Tips for Growing Althea
Rose of Sharon will help bring a bit of tropical beauty to more temperate climates. The blooms that arrive later in the summer will help revive your garden after the flurry of spring flowers.
Latin name: Hibiscus syriacus
Common Names: Rose of Sharon, Althea, hardy hibiscus
USDA Hardiness Zones: Zones 5-8
Size & Shape of Rose of Sharon: Rose of Sharon grows to approximately 8-12' tall and 6' wide, with a vase shape.
Exposure: It is best to grow Rose of Sharon in full sun, though it can tolerate up to part shade.
Foliage/ Flowers/Fruit of Rose of Sharon:
Don't be surprised if the leaves arrive after most of your other plants, as they start producing the leaves late in spring. Leaves are 2-4" long, often with 3 lobes, and jagged edges.
The flowers are 2-5" wide, in shades of white, pink, red, blue, purple, and violet. There is often a different spot of color in the middle of the throat.
Close relatives include Cotton. Okra. Mallow. Marsh mallow (marshmellow). Cotton Boll pictured, Left.
Additional Rose of Sharon Facts:
Rose of Sharon can be VERY invasive due to the numerous seeds produced in the capsules. Snip them off before they open. This causes many to re-bloom!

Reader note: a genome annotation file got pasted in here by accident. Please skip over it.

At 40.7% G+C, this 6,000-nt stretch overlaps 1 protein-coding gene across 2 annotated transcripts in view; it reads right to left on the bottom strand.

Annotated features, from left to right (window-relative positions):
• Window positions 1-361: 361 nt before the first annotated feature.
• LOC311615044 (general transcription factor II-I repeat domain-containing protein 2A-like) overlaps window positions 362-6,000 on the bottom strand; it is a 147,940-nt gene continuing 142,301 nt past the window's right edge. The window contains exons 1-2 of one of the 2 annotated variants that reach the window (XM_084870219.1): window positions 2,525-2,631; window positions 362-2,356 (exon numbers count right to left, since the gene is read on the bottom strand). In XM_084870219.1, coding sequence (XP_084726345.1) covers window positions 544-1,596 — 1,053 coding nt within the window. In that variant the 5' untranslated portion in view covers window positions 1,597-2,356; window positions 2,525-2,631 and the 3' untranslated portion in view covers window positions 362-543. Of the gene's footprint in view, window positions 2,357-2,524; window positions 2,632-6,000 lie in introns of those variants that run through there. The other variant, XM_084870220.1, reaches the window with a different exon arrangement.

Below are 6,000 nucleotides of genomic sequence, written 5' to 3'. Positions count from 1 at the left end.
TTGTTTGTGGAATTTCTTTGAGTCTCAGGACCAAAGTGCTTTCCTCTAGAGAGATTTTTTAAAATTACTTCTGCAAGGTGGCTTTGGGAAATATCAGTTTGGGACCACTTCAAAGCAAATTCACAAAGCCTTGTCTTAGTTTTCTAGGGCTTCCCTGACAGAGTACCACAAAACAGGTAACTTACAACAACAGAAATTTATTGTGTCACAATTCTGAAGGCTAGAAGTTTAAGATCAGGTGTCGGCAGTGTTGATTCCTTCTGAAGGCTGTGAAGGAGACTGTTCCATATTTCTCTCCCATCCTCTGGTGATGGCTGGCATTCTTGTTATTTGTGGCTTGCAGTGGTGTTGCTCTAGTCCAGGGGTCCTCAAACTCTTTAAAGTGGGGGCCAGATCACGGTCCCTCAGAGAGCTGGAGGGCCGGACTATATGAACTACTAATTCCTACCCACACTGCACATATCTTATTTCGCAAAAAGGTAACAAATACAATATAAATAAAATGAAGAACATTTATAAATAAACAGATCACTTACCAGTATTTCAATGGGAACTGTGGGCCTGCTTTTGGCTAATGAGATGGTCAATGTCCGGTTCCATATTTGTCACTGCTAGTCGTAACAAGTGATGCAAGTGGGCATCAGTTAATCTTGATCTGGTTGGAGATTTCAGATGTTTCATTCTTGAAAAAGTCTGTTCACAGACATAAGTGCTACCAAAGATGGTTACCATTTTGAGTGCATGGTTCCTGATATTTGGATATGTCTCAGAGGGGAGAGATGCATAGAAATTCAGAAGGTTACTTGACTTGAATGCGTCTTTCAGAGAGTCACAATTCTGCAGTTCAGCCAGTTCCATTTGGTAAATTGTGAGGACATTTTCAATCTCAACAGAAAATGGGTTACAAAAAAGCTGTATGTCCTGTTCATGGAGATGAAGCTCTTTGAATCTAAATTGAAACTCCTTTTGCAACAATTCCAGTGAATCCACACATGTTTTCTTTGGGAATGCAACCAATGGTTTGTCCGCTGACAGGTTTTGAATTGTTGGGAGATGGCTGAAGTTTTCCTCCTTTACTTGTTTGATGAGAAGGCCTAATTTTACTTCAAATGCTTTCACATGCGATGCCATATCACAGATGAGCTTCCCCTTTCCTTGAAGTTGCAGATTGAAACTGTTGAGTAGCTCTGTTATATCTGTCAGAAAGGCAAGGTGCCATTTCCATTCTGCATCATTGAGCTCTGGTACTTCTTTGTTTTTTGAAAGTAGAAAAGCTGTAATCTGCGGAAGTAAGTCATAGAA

Choose one of the newer cultivars that are genetic hybrids - the triploids. These produce few (if any) seed capsules.
Cultivars from the U.S. National Arboretum include:
2 faves are 'Blue Angel' and 'White Angel'
The blossoms are edible*. (*Colorado State Cooperative Extension Service)
In the UK and Australia, Rose of Sharon refers to Hypericum calycinum, which Americans know as St John's Wort.
Rose of Sharon Design Tips:
Leaves appear late in spring and the blooms do not show until late summer or early fall, so best used in a border, rather than as a specimen plant.
Rose of Sharon is somewhat tolerant of drought conditions.
Rose of Sharon Growing Tips:
Rose of Sharon grows best in moist, well drained soil that contains lots of organic matter, though happily it is able to tolerate a wide variety of soils.
In the cooler zones (where the temperatures fall below -10F in winter), be sure to mulch around the plant well during the winter season.
With hot summers, Rose of Sharon will thrive, actually preferring the heat, and will increase numbers of blooms.
Propagation is by cuttings and seeds.
Though it is naturally a multi-stemmed shrub, Rose of Sharon can be trained to have a single trunk, looking more like a tree. It can also be trained as an espalier or shaped into a hedge.
Prune as needed to maintain the shape desired. In winter or early spring, last season's growth should be pruned away, which will help produce bigger blooms.
Pests & Diseases of Rose of Sharon:
Unfortunately, Japanese Beetles love the Rose of Sharon shrub. Other pests include aphids and spider mites.
Diseases include leaf spot, blight, and cankers.
The buds may drop if the plant is watered too much or too little, or if too much fertilizer is applied.
Pink Tropical Hibiscus (close relative) is pictured above left.